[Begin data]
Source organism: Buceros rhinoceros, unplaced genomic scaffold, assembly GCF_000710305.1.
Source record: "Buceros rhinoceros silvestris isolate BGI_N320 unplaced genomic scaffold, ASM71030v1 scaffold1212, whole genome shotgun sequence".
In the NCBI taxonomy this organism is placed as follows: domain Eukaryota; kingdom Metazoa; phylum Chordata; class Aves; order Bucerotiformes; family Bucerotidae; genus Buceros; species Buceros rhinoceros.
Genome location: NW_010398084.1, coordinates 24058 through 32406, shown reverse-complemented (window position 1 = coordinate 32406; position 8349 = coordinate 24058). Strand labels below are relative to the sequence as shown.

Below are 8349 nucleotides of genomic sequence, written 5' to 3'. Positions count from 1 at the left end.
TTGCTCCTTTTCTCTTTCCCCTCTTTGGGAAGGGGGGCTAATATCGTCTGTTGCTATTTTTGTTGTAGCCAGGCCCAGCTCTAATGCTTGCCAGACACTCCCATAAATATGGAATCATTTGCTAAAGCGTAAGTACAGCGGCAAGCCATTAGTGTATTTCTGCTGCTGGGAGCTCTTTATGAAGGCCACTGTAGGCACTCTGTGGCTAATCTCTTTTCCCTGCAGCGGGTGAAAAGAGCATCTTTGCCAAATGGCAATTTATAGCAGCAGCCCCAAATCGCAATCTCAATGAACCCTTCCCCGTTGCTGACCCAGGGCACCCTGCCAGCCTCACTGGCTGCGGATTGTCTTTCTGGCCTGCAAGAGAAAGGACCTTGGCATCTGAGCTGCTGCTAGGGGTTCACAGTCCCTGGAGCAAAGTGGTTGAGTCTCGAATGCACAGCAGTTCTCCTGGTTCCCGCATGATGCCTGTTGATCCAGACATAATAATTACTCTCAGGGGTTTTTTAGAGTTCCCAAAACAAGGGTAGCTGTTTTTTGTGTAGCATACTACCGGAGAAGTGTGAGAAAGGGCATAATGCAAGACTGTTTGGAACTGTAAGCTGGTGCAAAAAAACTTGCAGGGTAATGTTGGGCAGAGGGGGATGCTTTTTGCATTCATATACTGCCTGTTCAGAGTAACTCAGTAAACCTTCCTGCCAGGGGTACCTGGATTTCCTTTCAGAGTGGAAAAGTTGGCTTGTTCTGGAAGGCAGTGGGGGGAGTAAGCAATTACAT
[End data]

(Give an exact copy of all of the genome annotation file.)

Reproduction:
Source organism: Buceros rhinoceros, unplaced genomic scaffold, assembly GCF_000710305.1.
Source record: "Buceros rhinoceros silvestris isolate BGI_N320 unplaced genomic scaffold, ASM71030v1 scaffold1212, whole genome shotgun sequence".
In the NCBI taxonomy this organism is placed as follows: domain Eukaryota; kingdom Metazoa; phylum Chordata; class Aves; order Bucerotiformes; family Bucerotidae; genus Buceros; species Buceros rhinoceros.
Genome location: NW_010398084.1, coordinates 24058 through 32406, shown reverse-complemented (window position 1 = coordinate 32406; position 8349 = coordinate 24058). Strand labels below are relative to the sequence as shown.

Below are 8349 nucleotides of genomic sequence, written 5' to 3'. Positions count from 1 at the left end.
TTGCTCCTTTTCTCTTTCCCCTCTTTGGGAAGGGGGGCTAATATCGTCTGTTGCTATTTTTGTTGTAGCCAGGCCCAGCTCTAATGCTTGCCAGACACTCCCATAAATATGGAATCATTTGCTAAAGCGTAAGTACAGCGGCAAGCCATTAGTGTATTTCTGCTGCTGGGAGCTCTTTATGAAGGCCACTGTAGGCACTCTGTGGCTAATCTCTTTTCCCTGCAGCGGGTGAAAAGAGCATCTTTGCCAAATGGCAATTTATAGCAGCAGCCCCAAATCGCAATCTCAATGAACCCTTCCCCGTTGCTGACCCAGGGCACCCTGCCAGCCTCACTGGCTGCGGATTGTCTTTCTGGCCTGCAAGAGAAAGGACCTTGGCATCTGAGCTGCTGCTAGGGGTTCACAGTCCCTGGAGCAAAGTGGTTGAGTCTCGAATGCACAGCAGTTCTCCTGGTTCCCGCATGATGCCTGTTGATCCAGACATAATAATTACTCTCAGGGGTTTTTTAGAGTTCCCAAAACAAGGGTAGCTGTTTTTTGTGTAGCATACTACCGGAGAAGTGTGAGAAAGGGCATAATGCAAGACTGTTTGGAACTGTAAGCTGGTGCAAAAAAACTTGCAGGGTAATGTTGGGCAGAGGGGGATGCTTTTTGCATTCATATACTGCCTGTTCAGAGTAACTCAGTAAACCTTCCTGCCAGGGGTACCTGGATTTCCTTTCAGAGTGGAAAAGTTGGCTTGTTCTGGAAGGCAGTGGGGGGAGTAAGCAATTACAT